I agree. This is really bad and I can't understand that they haven't fixed this yet.

Re:He has a point, no? (1)

moronoxyd (1000371) | about a year ago | (#43544703)

When I had to fix the graphics drivers on my girlfriend's laptop yesterday, I had to guess the German localizations of applications for monitor settings and drivers and scroll through lists of oversized icons.

I'm pretty sure that the dash shows you programs not only by their local name but also by their original name.
At least when I'm typing stuff into the dash, I have non-obvious hits.

Also, you can reach the settings by going top right on the screen. The list is not that long so that going through the icons would have helped.

Re:He has a point, no? (1)

agoliveira (188870) | about a year ago | (#43544797)

You don't have to know the application by it's name. If you need the application to, say, scan a document, you can type "scan" and you will see all the aplications that you can use for scanning.

Re:He has a point, no? (0)

Anonymous Coward | about a year ago | (#43544345)

While I like and use Unity for years now, even with the latest updates, it's too unstable. Like many programmers, I use a big monitor I connect to my laptop (at times). Do connect/disconnect multiple times and one of these things happen:

1) All desktop icons end up on top of each other (because the resolution was lower, so it just caps them and so they end up on top of each other).
2) The dock crashes (boy does it do that often; I even click on report, doesn't seem to improve anything so far). I now put a gnome-terminal launcher shortcut on the desktop, it happens that often.
3) The menu has weird problems finding out on which monitor it's supposed to pop up submenus on when I use keyboard shortcuts (I always do)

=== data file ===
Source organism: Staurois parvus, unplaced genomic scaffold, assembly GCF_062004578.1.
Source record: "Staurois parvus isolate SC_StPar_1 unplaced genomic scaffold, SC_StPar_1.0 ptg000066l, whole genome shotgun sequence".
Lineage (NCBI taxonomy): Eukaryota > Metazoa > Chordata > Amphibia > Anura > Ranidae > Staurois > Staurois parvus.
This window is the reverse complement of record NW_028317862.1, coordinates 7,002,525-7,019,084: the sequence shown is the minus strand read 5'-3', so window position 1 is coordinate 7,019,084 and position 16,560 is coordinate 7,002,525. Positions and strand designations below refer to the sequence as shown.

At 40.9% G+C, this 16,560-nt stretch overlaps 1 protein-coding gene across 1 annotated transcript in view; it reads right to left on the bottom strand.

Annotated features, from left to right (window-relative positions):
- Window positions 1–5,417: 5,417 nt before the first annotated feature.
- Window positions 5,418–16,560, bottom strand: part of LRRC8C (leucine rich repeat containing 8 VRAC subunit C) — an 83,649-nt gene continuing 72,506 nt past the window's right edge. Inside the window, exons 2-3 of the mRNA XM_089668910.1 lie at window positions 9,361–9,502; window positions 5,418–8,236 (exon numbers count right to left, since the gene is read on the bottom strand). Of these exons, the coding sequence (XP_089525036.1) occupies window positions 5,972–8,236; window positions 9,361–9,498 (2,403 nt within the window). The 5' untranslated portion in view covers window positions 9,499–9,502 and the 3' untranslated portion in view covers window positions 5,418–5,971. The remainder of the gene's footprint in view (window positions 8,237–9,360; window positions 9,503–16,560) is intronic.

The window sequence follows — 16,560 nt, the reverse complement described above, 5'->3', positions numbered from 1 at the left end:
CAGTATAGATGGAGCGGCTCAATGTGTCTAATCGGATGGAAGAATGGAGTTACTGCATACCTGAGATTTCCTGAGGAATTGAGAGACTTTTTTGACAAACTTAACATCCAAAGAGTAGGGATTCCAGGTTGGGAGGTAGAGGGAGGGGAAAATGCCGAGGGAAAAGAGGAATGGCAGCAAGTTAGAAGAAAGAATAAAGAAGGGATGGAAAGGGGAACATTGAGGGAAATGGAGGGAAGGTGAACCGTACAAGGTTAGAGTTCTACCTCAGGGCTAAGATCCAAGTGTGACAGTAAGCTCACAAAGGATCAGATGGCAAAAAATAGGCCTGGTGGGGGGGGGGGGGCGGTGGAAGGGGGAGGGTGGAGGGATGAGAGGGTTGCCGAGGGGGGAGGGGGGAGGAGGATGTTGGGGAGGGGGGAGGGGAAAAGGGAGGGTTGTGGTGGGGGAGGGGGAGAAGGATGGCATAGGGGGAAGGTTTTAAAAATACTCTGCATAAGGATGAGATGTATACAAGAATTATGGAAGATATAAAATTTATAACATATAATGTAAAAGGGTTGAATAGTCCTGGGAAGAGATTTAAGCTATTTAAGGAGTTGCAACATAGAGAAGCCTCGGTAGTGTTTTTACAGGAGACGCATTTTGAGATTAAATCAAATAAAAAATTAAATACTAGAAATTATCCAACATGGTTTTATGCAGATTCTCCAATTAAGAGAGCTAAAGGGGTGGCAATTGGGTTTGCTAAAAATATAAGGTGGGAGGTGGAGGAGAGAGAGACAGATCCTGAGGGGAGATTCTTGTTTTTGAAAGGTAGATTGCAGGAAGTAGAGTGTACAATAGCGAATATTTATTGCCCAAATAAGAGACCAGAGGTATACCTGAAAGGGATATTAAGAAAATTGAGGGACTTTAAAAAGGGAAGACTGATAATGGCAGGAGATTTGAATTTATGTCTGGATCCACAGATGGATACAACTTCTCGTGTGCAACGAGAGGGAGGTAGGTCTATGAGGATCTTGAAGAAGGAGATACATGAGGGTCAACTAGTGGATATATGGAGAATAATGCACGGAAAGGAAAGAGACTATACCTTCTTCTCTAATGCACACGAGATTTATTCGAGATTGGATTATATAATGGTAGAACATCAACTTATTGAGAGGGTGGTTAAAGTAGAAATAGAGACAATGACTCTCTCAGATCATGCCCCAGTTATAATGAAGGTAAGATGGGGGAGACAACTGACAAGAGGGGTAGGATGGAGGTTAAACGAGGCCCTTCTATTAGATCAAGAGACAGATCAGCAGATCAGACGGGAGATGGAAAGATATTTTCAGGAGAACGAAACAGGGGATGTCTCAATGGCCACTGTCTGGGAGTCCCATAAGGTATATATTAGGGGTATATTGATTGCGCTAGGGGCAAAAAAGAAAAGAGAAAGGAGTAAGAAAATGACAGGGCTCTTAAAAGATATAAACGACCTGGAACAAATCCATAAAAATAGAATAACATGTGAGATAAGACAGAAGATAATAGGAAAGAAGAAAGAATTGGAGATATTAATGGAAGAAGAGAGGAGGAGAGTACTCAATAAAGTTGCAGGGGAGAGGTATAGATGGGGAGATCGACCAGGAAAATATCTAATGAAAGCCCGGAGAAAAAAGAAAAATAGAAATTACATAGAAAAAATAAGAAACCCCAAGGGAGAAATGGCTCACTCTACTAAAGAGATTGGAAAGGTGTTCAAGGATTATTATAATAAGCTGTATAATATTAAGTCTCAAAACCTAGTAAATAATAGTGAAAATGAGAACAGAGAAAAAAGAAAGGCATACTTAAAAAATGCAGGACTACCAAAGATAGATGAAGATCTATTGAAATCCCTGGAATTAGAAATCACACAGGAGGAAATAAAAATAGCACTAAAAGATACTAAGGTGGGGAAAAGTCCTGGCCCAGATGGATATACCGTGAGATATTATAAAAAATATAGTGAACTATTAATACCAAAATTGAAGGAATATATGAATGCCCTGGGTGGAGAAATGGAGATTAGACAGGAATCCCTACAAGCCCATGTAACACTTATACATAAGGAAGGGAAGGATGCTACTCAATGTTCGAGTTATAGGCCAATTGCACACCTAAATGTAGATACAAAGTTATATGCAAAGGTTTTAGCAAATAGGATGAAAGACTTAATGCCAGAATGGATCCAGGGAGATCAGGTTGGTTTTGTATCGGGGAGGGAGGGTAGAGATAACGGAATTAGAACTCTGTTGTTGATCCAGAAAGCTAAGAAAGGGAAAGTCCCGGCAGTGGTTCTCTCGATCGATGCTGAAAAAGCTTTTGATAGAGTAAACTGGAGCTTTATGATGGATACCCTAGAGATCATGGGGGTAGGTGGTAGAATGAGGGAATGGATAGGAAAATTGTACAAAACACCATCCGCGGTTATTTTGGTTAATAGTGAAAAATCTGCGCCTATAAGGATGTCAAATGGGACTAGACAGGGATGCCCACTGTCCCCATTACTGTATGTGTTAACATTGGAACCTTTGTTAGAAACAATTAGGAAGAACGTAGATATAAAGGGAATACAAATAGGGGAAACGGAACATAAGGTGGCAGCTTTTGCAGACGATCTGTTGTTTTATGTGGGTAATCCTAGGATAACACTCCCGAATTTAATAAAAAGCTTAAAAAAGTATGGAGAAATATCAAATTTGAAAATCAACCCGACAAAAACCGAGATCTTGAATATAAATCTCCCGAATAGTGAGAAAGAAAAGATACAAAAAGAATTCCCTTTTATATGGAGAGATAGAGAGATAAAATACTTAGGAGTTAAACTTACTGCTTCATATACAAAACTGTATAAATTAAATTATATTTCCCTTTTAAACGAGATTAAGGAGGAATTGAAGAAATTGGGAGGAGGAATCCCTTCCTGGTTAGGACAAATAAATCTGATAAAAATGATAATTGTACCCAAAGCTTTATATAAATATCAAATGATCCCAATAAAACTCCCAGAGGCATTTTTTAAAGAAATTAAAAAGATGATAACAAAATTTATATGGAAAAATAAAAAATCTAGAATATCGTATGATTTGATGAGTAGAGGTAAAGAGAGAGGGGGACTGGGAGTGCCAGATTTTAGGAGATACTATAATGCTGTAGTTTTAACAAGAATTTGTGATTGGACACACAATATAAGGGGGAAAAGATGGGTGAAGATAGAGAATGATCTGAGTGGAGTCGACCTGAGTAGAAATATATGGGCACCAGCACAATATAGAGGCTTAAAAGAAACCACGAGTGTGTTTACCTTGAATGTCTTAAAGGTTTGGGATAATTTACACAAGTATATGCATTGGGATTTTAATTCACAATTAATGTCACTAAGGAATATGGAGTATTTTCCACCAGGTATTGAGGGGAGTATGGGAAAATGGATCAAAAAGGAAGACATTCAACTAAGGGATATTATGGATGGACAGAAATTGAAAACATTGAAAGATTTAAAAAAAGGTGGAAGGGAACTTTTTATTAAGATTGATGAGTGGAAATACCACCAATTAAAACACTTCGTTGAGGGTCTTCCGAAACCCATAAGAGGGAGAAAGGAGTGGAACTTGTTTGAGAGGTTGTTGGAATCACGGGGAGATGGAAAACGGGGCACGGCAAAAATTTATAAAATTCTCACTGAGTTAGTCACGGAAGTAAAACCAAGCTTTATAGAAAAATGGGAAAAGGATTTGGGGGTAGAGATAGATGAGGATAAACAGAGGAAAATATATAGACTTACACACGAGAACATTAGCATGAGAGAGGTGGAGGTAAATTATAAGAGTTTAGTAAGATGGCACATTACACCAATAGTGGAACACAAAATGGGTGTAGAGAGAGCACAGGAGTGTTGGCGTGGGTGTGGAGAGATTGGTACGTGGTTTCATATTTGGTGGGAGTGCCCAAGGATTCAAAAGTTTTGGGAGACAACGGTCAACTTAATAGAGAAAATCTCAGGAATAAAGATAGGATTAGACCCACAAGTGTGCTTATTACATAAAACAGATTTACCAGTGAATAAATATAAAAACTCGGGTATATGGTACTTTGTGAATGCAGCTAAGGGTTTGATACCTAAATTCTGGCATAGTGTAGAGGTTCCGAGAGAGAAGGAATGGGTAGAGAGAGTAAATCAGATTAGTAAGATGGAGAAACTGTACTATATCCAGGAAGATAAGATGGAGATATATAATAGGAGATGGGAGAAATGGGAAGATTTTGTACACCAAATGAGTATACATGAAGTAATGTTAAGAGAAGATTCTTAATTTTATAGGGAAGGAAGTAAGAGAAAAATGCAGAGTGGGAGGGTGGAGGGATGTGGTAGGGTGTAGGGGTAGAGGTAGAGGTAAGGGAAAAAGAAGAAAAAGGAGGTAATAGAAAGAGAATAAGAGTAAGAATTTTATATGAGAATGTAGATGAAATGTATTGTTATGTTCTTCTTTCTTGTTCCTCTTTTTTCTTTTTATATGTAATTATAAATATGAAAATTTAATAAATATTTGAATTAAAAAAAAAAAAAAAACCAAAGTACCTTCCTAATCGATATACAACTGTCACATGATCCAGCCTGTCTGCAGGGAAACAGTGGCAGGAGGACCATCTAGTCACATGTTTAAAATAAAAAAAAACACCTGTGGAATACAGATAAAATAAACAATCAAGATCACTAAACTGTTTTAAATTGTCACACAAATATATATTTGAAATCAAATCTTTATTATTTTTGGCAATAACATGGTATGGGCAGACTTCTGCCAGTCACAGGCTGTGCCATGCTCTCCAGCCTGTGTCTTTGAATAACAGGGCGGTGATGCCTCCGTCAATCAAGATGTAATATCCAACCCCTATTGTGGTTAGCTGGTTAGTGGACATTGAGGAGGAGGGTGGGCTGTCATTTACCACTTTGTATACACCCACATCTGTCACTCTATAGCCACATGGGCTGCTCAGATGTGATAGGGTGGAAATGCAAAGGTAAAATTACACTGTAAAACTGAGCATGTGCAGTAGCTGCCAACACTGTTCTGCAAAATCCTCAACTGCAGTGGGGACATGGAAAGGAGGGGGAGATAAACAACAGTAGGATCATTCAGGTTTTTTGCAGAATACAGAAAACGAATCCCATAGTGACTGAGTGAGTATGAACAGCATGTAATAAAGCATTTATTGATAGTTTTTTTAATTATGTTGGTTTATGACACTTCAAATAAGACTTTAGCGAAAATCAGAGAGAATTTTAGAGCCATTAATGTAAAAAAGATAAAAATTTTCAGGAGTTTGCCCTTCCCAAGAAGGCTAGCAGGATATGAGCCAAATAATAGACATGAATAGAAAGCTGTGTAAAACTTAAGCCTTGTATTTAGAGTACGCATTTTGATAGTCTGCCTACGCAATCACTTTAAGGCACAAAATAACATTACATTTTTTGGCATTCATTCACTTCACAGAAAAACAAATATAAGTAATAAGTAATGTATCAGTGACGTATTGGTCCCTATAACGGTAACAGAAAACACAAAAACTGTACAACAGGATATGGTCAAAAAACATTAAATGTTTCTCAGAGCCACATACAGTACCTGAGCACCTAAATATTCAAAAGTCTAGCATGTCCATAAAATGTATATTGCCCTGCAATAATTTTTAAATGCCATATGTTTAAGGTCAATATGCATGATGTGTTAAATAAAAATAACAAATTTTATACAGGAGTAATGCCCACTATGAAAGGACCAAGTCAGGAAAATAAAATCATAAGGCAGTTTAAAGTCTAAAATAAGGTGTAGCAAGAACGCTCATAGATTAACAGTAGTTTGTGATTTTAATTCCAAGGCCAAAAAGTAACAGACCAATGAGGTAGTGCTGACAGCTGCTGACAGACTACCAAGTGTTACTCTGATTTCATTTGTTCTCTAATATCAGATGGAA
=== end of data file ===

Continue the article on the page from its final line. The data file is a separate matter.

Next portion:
4) The window manager (!!!!) crashes, leaving me without any way of moving focus. That was at a live presentation with me as a presenter. Did I ever feel like Bill Gates himself? Yeah.
5) for some reason after this crash, laptop standby doesn't work anymore, causing me to pack a running laptop into a backpack, overheating it, causing $80 in damage (new case, new fan, new thermal paste). Could have caused $1800 in damage if I didn't check as early as I did.

Re:He has a point, no? (1)

Clarious (1177725) | about a year ago | (#43544561)

I agree, while Canonical has paved the way for linux on desktop and they have some really good ideas (HUD for example), their solution is often quite bad, technical wise. When they introduced new notification system (ubuntu 9.04? can't really remember), I remember the notification applet for ibus (written in python) eats up to 1 GB of RAM after awhile. And Unity has its fair share of problems too.
But hey, it's open source, we are free to join and fix the code and let Canonical deal with the UX problem.

Re:He has a point, no? (1)

YoungHack (36385) | about a year ago | (#43544911)

Instability is also my big beef with the recent Ubuntu. It seems to be due to three causes (so it's been forever for anyone to make progress on fixing anything): Intel wireless drivers suck (kernel issue), gnome-screen saver sucks, and the Unity interface sucks. Getting rid of gnome-screensaver and installing xscreensaver is probably the best improvement I've seen, after finally finding a kernel where the Intel wireless driver worked. But I've put my computers on XFCE (with the menu bar on the left like Unity) and they're finally usable again.

Re:He has a point, no? (3, Interesting)

slacka (713188) | about a year ago | (#43544425)

Say what you will about Ubuntu, of all the Linux distros, it has the most polished out of the box experience. In my career, I’ve probably installed close to a thousand Linux images and Ubuntu has consistently provided best hardware compatibly and least issues over the years. When Unity was started, the Gnome 2.x panel, was completely broken and useless in vertical mode, necessary for 720p netbooks and widescreen monitors. Gnome 3.x was looking to be the next KDE 4.0.

So I can understand Shuttleworth's desire for something like Unity, but what I disagree with is how he went about it. Instead of going off on his own with Unity and Mir forks, He should have worked with Gnome and Wayland to fix what was broken. See the Mint MATE project for how Ubuntu should have proceeded with Unity. All of these unnecessary forks just weaken and already stretched thin open source development efforts.

Re:He has a point, no? (2)

heypete (60671) | about a year ago | (#43544449)

Say what you will about Ubuntu, of all the Linux distros, it has the most polished out of the box experience.